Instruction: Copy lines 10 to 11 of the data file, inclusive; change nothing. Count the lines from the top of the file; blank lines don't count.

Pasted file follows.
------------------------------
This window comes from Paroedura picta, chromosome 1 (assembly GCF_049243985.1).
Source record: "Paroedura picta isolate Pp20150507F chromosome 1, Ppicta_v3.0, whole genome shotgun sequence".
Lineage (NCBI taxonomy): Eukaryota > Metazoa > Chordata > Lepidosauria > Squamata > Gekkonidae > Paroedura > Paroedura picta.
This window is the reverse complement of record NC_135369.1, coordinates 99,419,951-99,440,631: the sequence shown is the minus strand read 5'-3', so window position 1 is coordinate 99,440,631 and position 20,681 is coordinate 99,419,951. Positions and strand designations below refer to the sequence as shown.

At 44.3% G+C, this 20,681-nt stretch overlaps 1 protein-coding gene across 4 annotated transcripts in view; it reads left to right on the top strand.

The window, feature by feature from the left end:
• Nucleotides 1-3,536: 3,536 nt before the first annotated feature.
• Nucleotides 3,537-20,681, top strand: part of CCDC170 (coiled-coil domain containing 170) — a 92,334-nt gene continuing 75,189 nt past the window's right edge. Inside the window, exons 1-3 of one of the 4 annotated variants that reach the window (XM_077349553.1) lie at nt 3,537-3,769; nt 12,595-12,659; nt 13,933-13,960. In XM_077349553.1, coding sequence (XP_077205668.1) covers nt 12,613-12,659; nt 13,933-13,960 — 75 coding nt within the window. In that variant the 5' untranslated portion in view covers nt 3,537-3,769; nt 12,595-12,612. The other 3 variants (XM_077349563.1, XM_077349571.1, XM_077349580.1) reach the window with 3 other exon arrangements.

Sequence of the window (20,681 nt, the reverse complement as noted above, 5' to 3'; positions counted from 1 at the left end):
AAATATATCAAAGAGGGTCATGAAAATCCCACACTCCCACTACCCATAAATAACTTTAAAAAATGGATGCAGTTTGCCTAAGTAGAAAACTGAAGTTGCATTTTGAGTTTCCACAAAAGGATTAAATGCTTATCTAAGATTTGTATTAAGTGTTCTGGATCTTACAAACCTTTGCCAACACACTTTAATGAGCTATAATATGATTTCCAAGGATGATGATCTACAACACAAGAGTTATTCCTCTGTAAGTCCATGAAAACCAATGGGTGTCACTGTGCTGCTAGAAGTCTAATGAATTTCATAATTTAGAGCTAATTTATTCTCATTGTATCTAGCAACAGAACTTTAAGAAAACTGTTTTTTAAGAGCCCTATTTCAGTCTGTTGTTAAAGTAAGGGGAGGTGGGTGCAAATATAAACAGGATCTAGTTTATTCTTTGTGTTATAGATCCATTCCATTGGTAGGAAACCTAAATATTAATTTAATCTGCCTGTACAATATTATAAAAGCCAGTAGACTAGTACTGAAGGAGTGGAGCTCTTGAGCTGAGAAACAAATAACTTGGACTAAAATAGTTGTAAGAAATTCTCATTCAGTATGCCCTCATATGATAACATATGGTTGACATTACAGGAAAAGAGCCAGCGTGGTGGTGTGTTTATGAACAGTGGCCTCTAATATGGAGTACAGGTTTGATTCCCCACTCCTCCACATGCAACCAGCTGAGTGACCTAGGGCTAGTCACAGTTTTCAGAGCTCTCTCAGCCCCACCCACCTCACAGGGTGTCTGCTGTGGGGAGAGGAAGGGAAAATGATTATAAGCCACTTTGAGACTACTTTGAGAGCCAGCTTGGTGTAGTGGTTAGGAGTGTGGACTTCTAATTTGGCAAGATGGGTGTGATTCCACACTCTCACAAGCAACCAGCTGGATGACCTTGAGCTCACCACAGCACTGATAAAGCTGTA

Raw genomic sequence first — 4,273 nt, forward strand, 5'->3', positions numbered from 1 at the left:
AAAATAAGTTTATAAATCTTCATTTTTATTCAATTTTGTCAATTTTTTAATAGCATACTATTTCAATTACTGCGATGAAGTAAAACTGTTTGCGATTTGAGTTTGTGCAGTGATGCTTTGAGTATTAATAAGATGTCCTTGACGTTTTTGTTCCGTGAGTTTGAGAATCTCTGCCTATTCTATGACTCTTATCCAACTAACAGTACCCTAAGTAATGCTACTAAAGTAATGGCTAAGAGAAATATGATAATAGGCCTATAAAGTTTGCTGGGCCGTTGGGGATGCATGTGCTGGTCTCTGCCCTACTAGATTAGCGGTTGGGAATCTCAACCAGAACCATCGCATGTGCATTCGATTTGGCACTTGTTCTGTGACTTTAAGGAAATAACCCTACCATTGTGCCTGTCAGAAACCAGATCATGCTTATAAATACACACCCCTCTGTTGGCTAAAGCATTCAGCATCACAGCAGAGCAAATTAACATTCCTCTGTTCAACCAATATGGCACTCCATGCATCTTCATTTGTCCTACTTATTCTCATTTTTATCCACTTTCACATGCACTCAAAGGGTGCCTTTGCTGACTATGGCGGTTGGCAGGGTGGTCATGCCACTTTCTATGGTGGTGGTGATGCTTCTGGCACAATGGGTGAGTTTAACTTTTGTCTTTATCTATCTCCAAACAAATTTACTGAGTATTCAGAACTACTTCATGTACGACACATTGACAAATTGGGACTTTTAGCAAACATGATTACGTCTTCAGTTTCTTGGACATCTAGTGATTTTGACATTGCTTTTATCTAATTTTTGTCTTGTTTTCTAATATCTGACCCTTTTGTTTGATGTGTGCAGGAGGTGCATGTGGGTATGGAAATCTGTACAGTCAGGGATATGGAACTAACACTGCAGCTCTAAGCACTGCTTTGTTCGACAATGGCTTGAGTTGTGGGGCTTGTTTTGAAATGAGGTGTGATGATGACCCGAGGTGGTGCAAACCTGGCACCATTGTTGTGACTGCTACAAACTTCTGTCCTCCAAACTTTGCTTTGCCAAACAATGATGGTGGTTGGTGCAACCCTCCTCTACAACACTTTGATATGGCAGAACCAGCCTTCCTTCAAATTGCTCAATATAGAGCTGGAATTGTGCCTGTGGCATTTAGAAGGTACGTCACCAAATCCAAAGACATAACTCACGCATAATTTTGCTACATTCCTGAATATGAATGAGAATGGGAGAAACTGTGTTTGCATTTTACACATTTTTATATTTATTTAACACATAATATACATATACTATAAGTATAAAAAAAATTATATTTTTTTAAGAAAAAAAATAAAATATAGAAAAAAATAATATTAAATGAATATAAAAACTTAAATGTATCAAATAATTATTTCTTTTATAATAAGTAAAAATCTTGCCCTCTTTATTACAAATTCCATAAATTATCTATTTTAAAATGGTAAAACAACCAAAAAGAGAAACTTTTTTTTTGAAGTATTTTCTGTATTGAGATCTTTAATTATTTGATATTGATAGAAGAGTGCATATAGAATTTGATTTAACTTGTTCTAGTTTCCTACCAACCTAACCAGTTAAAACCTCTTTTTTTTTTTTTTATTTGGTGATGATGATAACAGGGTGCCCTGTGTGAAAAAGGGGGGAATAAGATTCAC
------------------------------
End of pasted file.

AAATATATCAAAGAGGGTCATGAAAATCCCACACTCCCACTACCCATAAATAACTTTAAAAAATGGATGCAGTTTGCCTAAGTAGAAAACTGAAGTTGCATTTTGAGTTTCCACAAAAGGATTAAATGCTTATCTAAGATTTGTATTAAGTGTTCTGGATCTTACAAACCTTTGCCAACACACTTTAATGAGCTATAATATGATTTCCAAGGATGATGATCTACAACACAAGAGTTATTCCTCTGTAAGTCCATGAAAACCAATGGGTGTCACTGTGCTGCTAGAAGTCTAATGAATTTCATAATTTAGAGCTAATTTATTCTCATTGTATCTAGCAACAGAACTTTAAGAAAACTGTTTTTTAAGAGCCCTATTTCAGTCTGTTGTTAAAGTAAGGGGAGGTGGGTGCAAATATAAACAGGATCTAGTTTATTCTTTGTGTTATAGATCCATTCCATTGGTAGGAAACCTAAATATTAATTTAATCTGCCTGTACAATATTATAAAAGCCAGTAGACTAGTACTGAAGGAGTGGAGCTCTTGAGCTGAGAAACAAATAACTTGGACTAAAATAGTTGTAAGAAATTCTCATTCAGTATGCCCTCATATGATAACATATGGTTGACATTACAGGAAAAGAGCCAGCGTGGTGGTGTGTTTATGAACAGTGGCCTCTAATATGGAGTACAGGTTTGATTCCCCACTCCTCCACATGCAACCAGCTGAGTGACCTAGGGCTAGTCACAGTTTTCAGAGCTCTCTCAGCCCCACCCACCTCACAGGGTGTCTGCTGTGGGGAGAGGAAGGGAAAATGATTATAAGCCACTTTGAGACTACTTTGAGAGCCAGCTTGGTGTAGTGGTTAGGAGTGTGGACTTCTAATTTGGCAAGATGGGTGTGATTCCACACTCTCACAAGCAACCAGCTGGATGACCTTGAGCTCACCACAGCACTGATAAAGCTGTA

Raw genomic sequence first — 4,273 nt, forward strand, 5'->3', positions numbered from 1 at the left: